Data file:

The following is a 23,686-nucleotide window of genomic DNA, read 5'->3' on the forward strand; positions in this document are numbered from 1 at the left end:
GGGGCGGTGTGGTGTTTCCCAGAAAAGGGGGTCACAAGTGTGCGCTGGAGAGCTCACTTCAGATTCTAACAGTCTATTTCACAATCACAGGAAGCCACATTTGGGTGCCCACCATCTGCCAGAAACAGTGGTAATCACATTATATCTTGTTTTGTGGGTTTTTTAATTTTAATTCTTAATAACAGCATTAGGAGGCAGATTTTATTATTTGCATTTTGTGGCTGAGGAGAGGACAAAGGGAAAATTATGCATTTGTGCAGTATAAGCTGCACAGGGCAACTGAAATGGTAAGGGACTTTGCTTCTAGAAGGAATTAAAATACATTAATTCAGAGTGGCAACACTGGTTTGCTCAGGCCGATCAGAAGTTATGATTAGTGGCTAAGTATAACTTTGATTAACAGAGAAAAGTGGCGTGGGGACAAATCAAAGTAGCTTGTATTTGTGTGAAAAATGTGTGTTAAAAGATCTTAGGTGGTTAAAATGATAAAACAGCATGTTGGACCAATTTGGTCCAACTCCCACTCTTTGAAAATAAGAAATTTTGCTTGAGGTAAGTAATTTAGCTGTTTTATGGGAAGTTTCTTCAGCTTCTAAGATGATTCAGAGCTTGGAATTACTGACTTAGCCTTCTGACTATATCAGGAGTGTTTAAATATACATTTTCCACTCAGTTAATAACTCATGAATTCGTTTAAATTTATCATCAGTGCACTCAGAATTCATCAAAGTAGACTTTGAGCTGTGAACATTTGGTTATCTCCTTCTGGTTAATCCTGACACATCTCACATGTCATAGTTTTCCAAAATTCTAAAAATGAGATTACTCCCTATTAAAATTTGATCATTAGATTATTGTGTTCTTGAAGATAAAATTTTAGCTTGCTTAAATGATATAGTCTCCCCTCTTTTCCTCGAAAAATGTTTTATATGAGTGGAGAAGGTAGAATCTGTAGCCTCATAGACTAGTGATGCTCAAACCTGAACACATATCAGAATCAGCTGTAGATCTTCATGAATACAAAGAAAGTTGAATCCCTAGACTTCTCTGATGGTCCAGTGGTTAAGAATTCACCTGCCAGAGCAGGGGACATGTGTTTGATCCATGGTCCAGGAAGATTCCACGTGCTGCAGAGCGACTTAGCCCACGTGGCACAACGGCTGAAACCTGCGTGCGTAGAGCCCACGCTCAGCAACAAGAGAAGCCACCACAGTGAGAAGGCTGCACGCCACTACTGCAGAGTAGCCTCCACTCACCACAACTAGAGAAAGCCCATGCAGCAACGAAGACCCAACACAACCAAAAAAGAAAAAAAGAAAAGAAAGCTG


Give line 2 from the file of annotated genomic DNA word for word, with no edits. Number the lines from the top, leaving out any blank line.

GGGGCGGTGTGGTGTTTCCCAGAAAAGGGGGTCACAAGTGTGCGCTGGAGAGCTCACTTCAGATTCTAACAGTCTATTTCACAATCACAGGAAGCCACATTTGGGTGCCCACCATCTGCCAGAAACAGTGGTAATCACATTATATCTTGTTTTGTGGGTTTTTTAATTTTAATTCTTAATAACAGCATTAGGAGGCAGATTTTATTATTTGCATTTTGTGGCTGAGGAGAGGACAAAGGGAAAATTATGCATTTGTGCAGTATAAGCTGCACAGGGCAACTGAAATGGTAAGGGACTTTGCTTCTAGAAGGAATTAAAATACATTAATTCAGAGTGGCAACACTGGTTTGCTCAGGCCGATCAGAAGTTATGATTAGTGGCTAAGTATAACTTTGATTAACAGAGAAAAGTGGCGTGGGGACAAATCAAAGTAGCTTGTATTTGTGTGAAAAATGTGTGTTAAAAGATCTTAGGTGGTTAAAATGATAAAACAGCATGTTGGACCAATTTGGTCCAACTCCCACTCTTTGAAAATAAGAAATTTTGCTTGAGGTAAGTAATTTAGCTGTTTTATGGGAAGTTTCTTCAGCTTCTAAGATGATTCAGAGCTTGGAATTACTGACTTAGCCTTCTGACTATATCAGGAGTGTTTAAATATACATTTTCCACTCAGTTAATAACTCATGAATTCGTTTAAATTTATCATCAGTGCACTCAGAATTCATCAAAGTAGACTTTGAGCTGTGAACATTTGGTTATCTCCTTCTGGTTAATCCTGACACATCTCACATGTCATAGTTTTCCAAAATTCTAAAAATGAGATTACTCCCTATTAAAATTTGATCATTAGATTATTGTGTTCTTGAAGATAAAATTTTAGCTTGCTTAAATGATATAGTCTCCCCTCTTTTCCTCGAAAAATGTTTTATATGAGTGGAGAAGGTAGAATCTGTAGCCTCATAGACTAGTGATGCTCAAACCTGAACACATATCAGAATCAGCTGTAGATCTTCATGAATACAAAGAAAGTTGAATCCCTAGACTTCTCTGATGGTCCAGTGGTTAAGAATTCACCTGCCAGAGCAGGGGACATGTGTTTGATCCATGGTCCAGGAAGATTCCACGTGCTGCAGAGCGACTTAGCCCACGTGGCACAACGGCTGAAACCTGCGTGCGTAGAGCCCACGCTCAGCAACAAGAGAAGCCACCACAGTGAGAAGGCTGCACGCCACTACTGCAGAGTAGCCTCCACTCACCACAACTAGAGAAAGCCCATGCAGCAACGAAGACCCAACACAACCAAAAAAGAAAAAAAGAAAAGAAAGCTG